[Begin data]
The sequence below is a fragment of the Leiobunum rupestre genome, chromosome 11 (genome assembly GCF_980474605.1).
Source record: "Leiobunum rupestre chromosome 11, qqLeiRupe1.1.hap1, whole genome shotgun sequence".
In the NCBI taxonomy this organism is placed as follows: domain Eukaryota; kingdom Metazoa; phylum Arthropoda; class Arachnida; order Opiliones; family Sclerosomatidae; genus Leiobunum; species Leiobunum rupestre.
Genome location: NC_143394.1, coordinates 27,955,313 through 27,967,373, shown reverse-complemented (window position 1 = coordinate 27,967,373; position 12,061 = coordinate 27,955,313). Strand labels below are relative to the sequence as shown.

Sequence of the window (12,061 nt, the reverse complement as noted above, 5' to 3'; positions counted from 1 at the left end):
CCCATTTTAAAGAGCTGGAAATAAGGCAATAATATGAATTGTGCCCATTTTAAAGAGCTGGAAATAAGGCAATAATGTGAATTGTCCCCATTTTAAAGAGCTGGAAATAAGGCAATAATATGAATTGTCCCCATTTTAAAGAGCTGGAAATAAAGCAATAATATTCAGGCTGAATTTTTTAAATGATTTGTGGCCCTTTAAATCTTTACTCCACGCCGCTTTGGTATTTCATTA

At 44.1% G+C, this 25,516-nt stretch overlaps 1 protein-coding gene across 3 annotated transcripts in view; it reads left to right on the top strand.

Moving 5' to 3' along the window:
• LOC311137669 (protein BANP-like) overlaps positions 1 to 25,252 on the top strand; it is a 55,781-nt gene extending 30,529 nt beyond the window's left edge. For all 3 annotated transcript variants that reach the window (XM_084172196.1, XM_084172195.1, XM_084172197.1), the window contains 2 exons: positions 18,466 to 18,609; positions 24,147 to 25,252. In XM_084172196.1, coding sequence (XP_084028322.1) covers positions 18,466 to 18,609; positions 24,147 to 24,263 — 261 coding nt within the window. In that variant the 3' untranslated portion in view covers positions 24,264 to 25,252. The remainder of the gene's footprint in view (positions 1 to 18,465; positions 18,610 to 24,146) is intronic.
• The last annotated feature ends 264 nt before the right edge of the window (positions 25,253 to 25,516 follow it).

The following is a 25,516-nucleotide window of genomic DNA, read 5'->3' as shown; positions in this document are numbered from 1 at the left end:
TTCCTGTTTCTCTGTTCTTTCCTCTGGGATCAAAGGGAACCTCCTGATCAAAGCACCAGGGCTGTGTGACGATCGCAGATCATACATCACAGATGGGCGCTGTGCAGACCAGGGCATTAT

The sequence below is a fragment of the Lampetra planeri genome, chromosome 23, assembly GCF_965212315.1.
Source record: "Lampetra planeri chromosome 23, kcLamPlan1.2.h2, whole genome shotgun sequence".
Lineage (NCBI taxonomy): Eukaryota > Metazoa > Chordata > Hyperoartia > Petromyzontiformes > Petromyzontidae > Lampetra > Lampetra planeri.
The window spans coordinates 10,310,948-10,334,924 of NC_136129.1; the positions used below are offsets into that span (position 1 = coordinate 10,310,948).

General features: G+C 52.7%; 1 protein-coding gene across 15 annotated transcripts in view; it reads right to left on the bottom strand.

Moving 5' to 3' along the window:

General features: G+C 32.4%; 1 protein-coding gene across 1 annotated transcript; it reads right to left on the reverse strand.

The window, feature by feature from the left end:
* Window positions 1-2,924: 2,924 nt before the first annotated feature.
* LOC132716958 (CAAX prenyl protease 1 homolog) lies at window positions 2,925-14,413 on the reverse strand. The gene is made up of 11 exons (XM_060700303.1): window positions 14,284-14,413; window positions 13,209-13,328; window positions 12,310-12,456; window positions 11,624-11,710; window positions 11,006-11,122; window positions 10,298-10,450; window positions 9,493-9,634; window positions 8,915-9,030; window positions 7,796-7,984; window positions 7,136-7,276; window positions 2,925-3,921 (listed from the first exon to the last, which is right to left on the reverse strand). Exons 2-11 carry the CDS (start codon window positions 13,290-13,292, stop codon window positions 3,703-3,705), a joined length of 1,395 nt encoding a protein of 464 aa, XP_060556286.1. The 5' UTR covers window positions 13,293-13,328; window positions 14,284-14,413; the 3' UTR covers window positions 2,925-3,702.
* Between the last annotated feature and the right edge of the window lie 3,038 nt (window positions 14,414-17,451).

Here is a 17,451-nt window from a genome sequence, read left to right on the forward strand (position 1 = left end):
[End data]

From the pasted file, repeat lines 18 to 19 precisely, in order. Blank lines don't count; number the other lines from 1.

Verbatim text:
Moving 5' to 3' along the window:

General features: G+C 32.4%; 1 protein-coding gene across 1 annotated transcript; it reads right to left on the reverse strand.